KINGSTON, N.Y. — Northeastern residents still weary from the flooding wrought by Hurricane Irene braced today for the leftovers of Tropical Storm Lee, which brought welcome moisture to farmers in parched parts of the South on its slog northward.

New York positioned rescue workers, swift-water boats and helicopters with hoists to respond quickly in the event of flash flooding. Teams stood by in Vermont, which bore the brunt of Irene’s remnants last week, and hundreds of Pennsylvania residents were told to flee a rising river.

“Everybody’s on alert,” said Dennis Michalski, spokesman for the New York Emergency Management Office. “The good thing is, the counties are on alert, as they were for Irene, and people are more conscious.”

Lee formed just off the Louisiana coast late last week and gained strength as it lingered in the Gulf for a couple of days. It dumped more than a foot of rain in New Orleans, testing the city’s pump system for the first time in years, and trudged across Mississippi and Alabama.

Tornadoes spawned by Lee damaged hundreds of homes, and flooding knocked out power to hundreds of thousands of people. Trees were uprooted and roads were flooded. Winds fanned wildfires in Louisiana and Texas, and the storm even kicked up tar balls on the Gulf Coast. At least four people died.

By Tuesday, it had collided with a cold front, leaving much of the East with wet, unseasonably cool weather.

Heavy rain fell this morning on the already-battered town of Prattsville, on the northern edge of New York’s Catskill Mountains, where residents were ready to evacuate as the Schoharie Creek escaped its banks and smaller streams showed significant flooding.

If a storm to the west moved east, where many people are still displaced after last week’s deluge, Greene County chairman Wayne Speenburgh said, he’d give the order to evacuate.

“It’s becoming very fluid as we speak,” he said. “Our command center and recovery area could be in the flood plain.”

Flooding also led to voluntary evacuations in the Catskills town of Shandaken, and some schools in the Hudson Valley north of New York City closed or delayed start times.

A flood watch was in effect through Thursday afternoon in soggy Vermont. Parts of the state are still recovering from massive damage inflicted by floodwaters from the remnants of Irene, which was a tropical storm by the time it swept over the area.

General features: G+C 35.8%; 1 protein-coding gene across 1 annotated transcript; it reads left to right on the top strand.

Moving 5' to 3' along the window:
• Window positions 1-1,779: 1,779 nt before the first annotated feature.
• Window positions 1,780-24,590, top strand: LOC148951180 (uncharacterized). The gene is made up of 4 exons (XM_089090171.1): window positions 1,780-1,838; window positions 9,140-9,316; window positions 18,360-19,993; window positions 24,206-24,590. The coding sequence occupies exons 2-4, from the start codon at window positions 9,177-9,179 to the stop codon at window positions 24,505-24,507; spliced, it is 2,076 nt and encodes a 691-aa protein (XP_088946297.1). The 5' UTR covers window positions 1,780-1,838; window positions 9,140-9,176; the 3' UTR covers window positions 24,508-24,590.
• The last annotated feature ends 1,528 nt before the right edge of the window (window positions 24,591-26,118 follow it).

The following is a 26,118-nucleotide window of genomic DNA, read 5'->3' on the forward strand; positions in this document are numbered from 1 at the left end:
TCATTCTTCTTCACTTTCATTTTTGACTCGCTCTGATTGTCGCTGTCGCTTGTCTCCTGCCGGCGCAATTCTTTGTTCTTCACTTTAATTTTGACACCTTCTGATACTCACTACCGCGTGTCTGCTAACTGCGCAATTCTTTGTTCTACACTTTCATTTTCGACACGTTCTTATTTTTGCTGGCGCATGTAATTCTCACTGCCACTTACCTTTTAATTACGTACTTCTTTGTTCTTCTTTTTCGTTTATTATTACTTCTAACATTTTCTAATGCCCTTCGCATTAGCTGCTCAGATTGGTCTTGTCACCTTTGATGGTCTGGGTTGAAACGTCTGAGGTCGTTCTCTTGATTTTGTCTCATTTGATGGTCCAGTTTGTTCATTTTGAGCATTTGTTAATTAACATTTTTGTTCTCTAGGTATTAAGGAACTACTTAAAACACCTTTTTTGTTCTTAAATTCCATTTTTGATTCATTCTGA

Swift water rescue teams are on call, and residents should be ready to evacuate if rivers rise fast, said Vermont Emergency Management spokesman Mark Bosma.

Irene hit upstate New York and Vermont particularly hard, with at least 12 deaths in those areas and dozens of highways damaged or washed out. Several communities in Vermont were cut off entirely and required National Guard airdrops to get supplies.

In its trudge up the coast from the Carolinas to Maine, Irene was blamed for at least 46 deaths and billions of dollars in damage.

As the remnants of Lee spread over the area, flood watches or warnings were in place through Thursday night for much of Pennsylvania, where about 3,000 residents along the Solomon Creek in the city of Wilkes-Barre were ordered to evacuate after the water level there quickly approached flood stage before receding in the morning. Rain from Irene also led to evacuations there last week.

In New Jersey, where many residents were still cleaning up after Irene, the remnants of Lee were expected to drop anywhere from 2 to 5 inches of rain. Major flooding was forecast today for the Passaic River, which breached its banks during Irene and caused serious damage.

On New York’s Long Island, heavy rain and winds knocked out power to more than 9,000 utility customers for several hours on Tuesday.

In Chattanooga, Tenn., a 24-hour record for rainfall was set with 9.69 inches, eclipsing the previous record of 7.61 inches in March of 1886. By Tuesday, more than 10 inches of rain had fallen in the city, which had its driest August ever, with barely a drop of rain.

The rain was a blessing for some farmers who had been forced to cut hay early and had seen their corn crop stunted by a summer drought.

“Obviously we would like to have this a while earlier,” said Brant Crowder, who manages 600 acres of the McDonald Farm in the Sale Creek community north of Chattanooga. “It’s been hot and dry the last two months.”

The soggy ground meant even modest winds toppled trees onto homes and cars. A Chattanooga woman died when a tree fell on her car, police said.

In suburban Atlanta, a man died after trying to cross a swollen creek near a dam. A swimmer was presumed dead in rough Gulf waters off Alabama, and another man drowned while trying to cross a swollen creek in a car.

At a flooded apartment complex in Fort Oglethorpe in Georgia, 33 people were saved by boat, officials said. The American Red Cross set up a shelter for them and other residents displaced in Mississippi, where damage was reported in at least 22 counties.

In Gulf Shores, Ala., chunks of tar as large as baseballs washed up on the beach. Samples were being sent for testing to determine if they were from last year’s BP oil spill.

As many as 200,000 customers lost power across Alabama at the height of the storm. Outages were also reported in Georgia, Tennessee and North Carolina.

Meanwhile, in the open Atlantic, Hurricane Katia brought rough surf to the East Coast but was not expected to make landfall in the U.S.